On 15 November 2004, in Johannesburg, ILRS President Pär-Axel Sahlberg addressed the Socialist International Council on the topic of Values, Faith, and the Progressive Agenda:
Today we come to you at a time where the idea of values is becoming more present in our societies and our political discourse. Of course there is nothing wrong with the discussion of values, whether they are moral, religious, ethical or political.
But we do have a problem. The problem is that our unwillingness to address these questions as a movement has resulted in the domination of such questions of values by the political and religious right. For us, as the International League of Religious Socialists, this is something that we find strange, because when we look at this question of values, we see the historical role played by the religious left in the establishment of socialist ideals and socialist values in nations like Sweden, Britain, and Canada, as well as in the liberation theology movements in Latin America. Our Nicaraguan comrades know the value of the religious left in mobilising the people against the reactionary elements in both the church and state. And of course, our South African comrades know the essential role played by religious socialists in their long struggle.
Religion and progressive ideas have frequently gone together hand in hand. At the same time, any spiritual system that does not engage itself in the struggle for democracy, economic and social justice, and the rights of all people, regardless of gender, race, religion and class is unworthy of its own values.
So how shall we as the Socialist International address this problem of fundamentalism and the rising voice of the religious right? We would put it to you that the most effective way to deal with the religious right is with the organised efforts and knowledge of the religious left.
People like Buttiglione and Bush cannot be fought only on the basis of secular policy when they are making the news and winning support on the basis of their religious ideas. What is needed is a direct argument of their particular vision of faith, by those who can discuss questions of faith from an informed religious socialist perspective. In the same way that we use economic arguments to oppose neo-liberal views of capitalist economics, we can be most effective against those who use religion as a tool against human rights by using religious arguments against their fundamentalist views of religion.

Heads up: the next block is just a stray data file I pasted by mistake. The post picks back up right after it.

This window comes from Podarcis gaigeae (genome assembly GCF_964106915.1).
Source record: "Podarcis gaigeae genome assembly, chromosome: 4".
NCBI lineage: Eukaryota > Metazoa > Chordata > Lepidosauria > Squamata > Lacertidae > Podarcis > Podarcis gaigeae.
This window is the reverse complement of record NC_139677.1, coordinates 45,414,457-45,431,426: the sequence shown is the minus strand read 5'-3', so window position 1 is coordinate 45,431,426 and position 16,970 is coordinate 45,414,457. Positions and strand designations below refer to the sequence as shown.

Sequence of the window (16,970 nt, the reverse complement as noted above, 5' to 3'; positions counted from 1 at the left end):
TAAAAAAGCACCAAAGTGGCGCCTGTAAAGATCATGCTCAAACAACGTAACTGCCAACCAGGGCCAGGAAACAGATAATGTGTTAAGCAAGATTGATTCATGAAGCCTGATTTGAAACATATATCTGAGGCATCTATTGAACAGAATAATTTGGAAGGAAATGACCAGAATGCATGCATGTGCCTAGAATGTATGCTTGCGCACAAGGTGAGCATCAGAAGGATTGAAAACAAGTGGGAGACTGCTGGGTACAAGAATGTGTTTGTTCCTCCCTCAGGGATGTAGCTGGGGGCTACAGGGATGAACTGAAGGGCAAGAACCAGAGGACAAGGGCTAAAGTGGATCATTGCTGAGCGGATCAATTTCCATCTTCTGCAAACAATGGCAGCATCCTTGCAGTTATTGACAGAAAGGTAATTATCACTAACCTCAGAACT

But this is not only an argument for those who consider themselves religious in some special way. Spirituality does not belong only to those who have one particular set of beliefs. Spirituality belongs to all of us, like the air we breathe. Each person comes to their own vision of spirituality in a manner that is important to them, and this must never again be stolen away by those forces on the right whose vision of the world is grounded on the oppression of the human spirit.
Together our movement can and shall work to build a different definition of values. Together we can and shall demonstrate that the parties of working people do not ignore the religious sympathies of the working class. Together we can and shall show that religion need not be a source of division, but instead has the possibility to bring people together across differences, by focusing on those values which we share in common. All of us, religious or not, can appreciate the crucial importance of this effort in the conflict in the Middle East, as well as in rejecting the notion of a clash of civilisations.
If there is any doubt that such a task can be accomplished, we need only to look at the encouraging achievements in diversity and tolerance made right here in South Africa. Despite all the fears of what might have happened after apartheid, the careful process of reconciliation, guided in large part by able socialist hands in the ANC, proved that our vision of values can win out over those for whom values is just a code word for intolerance and xenophobia.
It has never been more important to raise a religious socialist voice in opposition to the dangerous developments I have mentioned. We feel confident that we can rise to that challenge for the benefit of all humanity.